ADDED: This story made me remember this passage from Bill Bryson's "The Life and Times of the Thunderbolt Kid: A Memoir" — about being an American kid the 1950s:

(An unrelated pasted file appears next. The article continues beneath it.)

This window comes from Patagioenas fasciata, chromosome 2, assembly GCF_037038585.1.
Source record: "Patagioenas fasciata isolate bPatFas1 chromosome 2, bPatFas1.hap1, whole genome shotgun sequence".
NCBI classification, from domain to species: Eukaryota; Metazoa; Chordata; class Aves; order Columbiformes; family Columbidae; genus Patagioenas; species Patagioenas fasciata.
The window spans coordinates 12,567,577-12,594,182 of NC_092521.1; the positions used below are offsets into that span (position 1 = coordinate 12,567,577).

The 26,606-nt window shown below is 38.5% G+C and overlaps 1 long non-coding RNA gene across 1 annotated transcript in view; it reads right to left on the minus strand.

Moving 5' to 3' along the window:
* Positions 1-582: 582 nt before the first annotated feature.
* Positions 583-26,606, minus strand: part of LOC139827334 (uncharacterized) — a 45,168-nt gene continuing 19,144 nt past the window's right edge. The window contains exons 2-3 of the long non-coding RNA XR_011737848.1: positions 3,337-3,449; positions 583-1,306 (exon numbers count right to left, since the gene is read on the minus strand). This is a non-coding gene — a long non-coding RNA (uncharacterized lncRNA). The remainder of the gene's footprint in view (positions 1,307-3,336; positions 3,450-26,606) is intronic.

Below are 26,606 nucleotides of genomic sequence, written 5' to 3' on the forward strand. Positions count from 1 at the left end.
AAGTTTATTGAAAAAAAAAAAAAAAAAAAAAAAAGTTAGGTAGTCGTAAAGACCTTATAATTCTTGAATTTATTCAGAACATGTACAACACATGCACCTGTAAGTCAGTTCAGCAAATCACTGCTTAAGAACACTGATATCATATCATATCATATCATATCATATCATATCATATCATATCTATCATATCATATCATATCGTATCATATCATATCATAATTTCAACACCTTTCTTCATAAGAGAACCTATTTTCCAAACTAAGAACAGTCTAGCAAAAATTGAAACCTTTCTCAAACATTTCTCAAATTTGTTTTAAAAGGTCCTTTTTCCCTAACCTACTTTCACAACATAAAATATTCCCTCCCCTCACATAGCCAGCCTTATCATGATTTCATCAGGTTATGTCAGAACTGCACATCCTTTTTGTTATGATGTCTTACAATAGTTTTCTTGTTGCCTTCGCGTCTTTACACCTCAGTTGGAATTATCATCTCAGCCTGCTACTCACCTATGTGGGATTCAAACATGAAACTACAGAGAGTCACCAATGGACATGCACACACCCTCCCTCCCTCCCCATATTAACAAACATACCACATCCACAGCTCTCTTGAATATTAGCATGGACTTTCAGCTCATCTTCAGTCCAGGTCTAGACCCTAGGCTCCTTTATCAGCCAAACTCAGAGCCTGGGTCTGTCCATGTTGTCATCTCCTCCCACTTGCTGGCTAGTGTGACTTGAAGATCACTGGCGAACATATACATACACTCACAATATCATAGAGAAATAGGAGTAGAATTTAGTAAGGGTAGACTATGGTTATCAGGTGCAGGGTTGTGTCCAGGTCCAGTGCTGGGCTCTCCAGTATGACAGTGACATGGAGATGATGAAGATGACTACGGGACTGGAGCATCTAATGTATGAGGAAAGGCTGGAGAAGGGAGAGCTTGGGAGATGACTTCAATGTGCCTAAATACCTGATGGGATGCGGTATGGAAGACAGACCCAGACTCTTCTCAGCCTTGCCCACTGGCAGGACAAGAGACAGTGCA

In such a world, injuries and other physical setbacks were actually welcomed. If you got a splinter you could pass an afternoon, and attract a small devoted audience, seeing how far you could insert a needle under your skin—how close you could get to actual surgery. If you got sunburned you looked forward to the moment when you could peel off a sheet of translucent epidermis that was essentially the size of your body. Scabs in Kid World were cultivated the way older people cultivate orchids. I had knee scabs that I kept for up to four years, that were an inch and three-quarters thick and into which you could press thumbtacks without rousing my attention. Nosebleeds were much admired, needless to say, and anyone with a nosebleed was treated like a celebrity for as long as it ran.